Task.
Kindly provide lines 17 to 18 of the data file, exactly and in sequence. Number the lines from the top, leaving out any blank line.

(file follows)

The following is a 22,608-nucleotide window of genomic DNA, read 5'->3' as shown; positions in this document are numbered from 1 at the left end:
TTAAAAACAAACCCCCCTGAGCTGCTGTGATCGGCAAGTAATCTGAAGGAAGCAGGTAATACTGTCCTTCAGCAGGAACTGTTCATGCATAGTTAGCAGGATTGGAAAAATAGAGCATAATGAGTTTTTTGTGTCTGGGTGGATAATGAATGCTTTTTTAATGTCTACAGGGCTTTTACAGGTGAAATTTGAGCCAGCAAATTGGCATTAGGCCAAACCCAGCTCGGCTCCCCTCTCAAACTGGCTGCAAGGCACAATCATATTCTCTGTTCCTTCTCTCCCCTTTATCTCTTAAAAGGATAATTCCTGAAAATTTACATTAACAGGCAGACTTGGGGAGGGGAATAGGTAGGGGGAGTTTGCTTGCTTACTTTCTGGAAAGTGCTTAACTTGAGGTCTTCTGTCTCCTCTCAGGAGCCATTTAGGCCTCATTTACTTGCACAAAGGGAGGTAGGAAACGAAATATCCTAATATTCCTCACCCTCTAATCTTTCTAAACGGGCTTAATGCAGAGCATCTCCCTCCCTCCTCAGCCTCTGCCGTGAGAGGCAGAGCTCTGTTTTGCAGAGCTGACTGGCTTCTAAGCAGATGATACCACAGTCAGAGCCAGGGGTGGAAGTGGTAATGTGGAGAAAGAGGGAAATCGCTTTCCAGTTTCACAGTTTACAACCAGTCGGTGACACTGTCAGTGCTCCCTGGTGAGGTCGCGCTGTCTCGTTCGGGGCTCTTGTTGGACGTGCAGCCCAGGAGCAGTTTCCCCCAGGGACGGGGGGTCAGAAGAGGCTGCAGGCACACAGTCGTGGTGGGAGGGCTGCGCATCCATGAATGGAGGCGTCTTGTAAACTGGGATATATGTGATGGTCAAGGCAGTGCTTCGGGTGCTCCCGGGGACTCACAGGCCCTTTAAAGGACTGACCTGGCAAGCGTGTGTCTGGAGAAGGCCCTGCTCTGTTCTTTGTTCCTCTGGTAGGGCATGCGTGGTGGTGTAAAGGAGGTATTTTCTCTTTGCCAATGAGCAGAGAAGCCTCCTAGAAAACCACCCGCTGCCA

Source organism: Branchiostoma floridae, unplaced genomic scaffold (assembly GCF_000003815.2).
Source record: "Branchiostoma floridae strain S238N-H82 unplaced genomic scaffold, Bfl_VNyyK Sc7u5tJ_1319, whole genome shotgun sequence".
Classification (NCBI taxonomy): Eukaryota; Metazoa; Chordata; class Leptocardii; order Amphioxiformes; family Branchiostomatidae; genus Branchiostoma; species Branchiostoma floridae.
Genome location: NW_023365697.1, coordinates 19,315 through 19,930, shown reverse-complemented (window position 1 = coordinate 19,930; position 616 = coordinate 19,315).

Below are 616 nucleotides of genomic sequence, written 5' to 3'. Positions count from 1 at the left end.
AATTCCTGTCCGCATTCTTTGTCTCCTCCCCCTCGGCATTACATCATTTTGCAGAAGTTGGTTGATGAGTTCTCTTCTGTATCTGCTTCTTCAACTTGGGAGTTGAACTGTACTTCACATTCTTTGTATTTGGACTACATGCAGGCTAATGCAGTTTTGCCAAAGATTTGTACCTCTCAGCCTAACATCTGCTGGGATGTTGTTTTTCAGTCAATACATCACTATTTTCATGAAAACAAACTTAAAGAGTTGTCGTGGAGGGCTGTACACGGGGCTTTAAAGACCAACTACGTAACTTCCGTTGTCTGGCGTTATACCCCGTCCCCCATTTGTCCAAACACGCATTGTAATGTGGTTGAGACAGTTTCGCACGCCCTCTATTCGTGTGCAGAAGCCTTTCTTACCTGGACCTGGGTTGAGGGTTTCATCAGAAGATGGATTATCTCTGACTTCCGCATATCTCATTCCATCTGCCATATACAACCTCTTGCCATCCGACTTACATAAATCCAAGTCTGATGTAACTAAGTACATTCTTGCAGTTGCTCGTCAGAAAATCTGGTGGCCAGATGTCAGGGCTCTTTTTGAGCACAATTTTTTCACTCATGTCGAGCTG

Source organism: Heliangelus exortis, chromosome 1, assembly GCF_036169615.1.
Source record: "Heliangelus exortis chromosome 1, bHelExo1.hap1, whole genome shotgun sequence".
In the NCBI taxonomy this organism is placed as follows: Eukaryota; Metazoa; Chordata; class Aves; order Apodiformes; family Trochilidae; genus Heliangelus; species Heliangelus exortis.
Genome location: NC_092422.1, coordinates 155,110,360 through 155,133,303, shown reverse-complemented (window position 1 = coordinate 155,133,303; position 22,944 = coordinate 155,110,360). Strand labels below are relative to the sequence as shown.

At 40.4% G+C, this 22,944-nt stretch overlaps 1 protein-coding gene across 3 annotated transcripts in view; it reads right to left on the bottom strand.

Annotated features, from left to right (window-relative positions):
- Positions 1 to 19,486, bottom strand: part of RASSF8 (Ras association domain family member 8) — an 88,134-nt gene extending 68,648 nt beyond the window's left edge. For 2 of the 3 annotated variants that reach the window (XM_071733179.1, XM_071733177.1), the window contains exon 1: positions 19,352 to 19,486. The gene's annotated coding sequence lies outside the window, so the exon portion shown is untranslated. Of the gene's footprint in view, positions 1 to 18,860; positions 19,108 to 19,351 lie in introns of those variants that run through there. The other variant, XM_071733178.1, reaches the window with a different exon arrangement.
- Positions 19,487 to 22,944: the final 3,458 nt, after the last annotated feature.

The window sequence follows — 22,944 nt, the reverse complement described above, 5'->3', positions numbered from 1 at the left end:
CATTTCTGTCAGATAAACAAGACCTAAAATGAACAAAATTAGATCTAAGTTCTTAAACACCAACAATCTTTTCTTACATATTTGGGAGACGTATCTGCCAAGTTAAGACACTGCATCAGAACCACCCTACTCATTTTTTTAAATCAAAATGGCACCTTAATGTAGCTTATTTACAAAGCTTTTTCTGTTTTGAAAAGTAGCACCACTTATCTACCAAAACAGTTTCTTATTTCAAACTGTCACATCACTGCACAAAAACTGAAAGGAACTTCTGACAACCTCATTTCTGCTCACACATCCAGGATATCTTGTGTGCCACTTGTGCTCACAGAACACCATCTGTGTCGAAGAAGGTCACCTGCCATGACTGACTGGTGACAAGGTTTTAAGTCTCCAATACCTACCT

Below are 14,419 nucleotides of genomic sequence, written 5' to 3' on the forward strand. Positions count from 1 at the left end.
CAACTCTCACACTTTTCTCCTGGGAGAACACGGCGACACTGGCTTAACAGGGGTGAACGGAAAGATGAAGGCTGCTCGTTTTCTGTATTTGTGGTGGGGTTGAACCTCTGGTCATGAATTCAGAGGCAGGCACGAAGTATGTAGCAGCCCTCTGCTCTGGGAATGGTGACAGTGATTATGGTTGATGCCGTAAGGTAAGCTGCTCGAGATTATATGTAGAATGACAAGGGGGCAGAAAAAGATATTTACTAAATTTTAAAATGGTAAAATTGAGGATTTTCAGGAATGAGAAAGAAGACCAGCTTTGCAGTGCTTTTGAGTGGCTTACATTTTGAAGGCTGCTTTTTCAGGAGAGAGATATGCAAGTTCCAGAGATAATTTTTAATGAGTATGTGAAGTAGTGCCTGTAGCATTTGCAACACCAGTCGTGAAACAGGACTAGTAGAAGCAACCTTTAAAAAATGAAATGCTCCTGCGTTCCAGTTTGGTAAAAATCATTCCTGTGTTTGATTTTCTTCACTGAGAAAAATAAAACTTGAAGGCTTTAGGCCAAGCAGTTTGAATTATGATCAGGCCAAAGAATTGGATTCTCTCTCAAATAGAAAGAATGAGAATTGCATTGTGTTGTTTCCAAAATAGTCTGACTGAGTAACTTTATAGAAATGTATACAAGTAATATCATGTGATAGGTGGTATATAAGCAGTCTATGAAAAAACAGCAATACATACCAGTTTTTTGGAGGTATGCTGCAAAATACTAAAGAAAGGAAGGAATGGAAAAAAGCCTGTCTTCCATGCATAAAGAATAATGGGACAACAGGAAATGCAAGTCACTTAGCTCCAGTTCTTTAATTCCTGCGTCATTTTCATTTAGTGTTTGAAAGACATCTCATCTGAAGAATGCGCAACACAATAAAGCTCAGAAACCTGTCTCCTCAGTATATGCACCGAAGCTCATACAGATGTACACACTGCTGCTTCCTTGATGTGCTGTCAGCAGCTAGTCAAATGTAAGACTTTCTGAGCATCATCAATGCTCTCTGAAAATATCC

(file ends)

The window sequence follows — 22,944 nt, the reverse complement described above, 5'->3', positions numbered from 1 at the left end:
CATTTCTGTCAGATAAACAAGACCTAAAATGAACAAAATTAGATCTAAGTTCTTAAACACCAACAATCTTTTCTTACATATTTGGGAGACGTATCTGCCAAGTTAAGACACTGCATCAGAACCACCCTACTCATTTTTTTAAATCAAAATGGCACCTTAATGTAGCTTATTTACAAAGCTTTTTCTGTTTTGAAAAGTAGCACCACTTATCTACCAAAACAGTTTCTTATTTCAAACTGTCACATCACTGCACAAAAACTGAAAGGAACTTCTGACAACCTCATTTCTGCTCACACATCCAGGATATCTTGTGTGCCACTTGTGCTCACAGAACACCATCTGTGTCGAAGAAGGTCACCTGCCATGACTGACTGGTGACAAGGTTTTAAGTCTCCAATACCTACCT